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Friday, December 16, 2016

Why moral companies do immoral things

Michael Skapinker
Financial Times
Originally published November 23, 2016

Here is an excerpt:

But I wondered about the “better than average” research cited above. Could the illusion of moral superiority apply to organisations as well as individuals? And could companies believe they were so superior morally that the occasional lapse into immorality did not matter much? The Royal Holloway researchers said they had recently conducted experiments examining just these issues and were preparing to publish the results. They had found that political groups with a sense of moral superiority felt justified in behaving aggressively towards opponents. In experiments, this meant denying them a monetary benefit.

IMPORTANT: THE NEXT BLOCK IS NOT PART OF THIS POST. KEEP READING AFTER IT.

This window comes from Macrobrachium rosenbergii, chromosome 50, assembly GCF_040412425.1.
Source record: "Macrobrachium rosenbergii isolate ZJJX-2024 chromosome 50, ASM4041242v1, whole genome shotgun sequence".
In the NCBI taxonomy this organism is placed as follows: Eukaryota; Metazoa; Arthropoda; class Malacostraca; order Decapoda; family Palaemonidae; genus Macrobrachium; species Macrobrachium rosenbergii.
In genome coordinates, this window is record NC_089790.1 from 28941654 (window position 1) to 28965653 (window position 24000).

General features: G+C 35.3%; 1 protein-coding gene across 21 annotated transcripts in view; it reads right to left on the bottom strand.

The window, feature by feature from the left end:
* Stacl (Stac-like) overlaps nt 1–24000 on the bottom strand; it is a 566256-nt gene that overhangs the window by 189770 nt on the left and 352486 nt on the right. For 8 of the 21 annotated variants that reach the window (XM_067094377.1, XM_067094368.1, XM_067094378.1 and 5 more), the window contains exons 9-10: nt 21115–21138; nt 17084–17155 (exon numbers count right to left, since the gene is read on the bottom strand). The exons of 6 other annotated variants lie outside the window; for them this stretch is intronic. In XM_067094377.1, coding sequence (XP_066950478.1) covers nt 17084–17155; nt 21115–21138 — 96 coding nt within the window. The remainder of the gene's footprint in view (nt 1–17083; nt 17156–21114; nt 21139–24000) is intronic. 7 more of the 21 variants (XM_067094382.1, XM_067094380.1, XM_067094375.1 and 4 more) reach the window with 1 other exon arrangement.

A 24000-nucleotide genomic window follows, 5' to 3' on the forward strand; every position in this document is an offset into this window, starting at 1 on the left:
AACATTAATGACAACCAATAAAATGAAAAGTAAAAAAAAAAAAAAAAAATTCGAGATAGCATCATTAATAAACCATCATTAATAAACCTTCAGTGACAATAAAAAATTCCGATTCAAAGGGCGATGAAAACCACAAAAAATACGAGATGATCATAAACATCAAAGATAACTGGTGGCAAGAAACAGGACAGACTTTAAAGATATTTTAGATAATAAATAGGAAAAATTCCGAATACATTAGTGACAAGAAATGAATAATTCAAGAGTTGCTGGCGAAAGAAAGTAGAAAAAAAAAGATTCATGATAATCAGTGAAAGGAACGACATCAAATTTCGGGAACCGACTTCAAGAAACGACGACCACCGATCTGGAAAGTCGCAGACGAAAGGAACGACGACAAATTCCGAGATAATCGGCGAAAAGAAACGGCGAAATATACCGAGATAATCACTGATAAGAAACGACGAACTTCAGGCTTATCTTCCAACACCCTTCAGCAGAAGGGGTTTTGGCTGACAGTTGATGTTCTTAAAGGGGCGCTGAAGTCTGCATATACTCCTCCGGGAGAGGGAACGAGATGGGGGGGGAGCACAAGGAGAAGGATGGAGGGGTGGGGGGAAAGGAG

“It isn’t difficult to imagine a similar scenario arising in a competitive organisational context. To the extent that employees may perceive their organisation to be morally superior to other organisations, they might feel licensed to ‘cut corners’ or behave somewhat unethically — for example, to give their organisation a competitive edge.

“These behaviours may be perceived as justified … or even ethical, insofar as they promote the goals of their morally superior organisation,” they told me.

The article is here.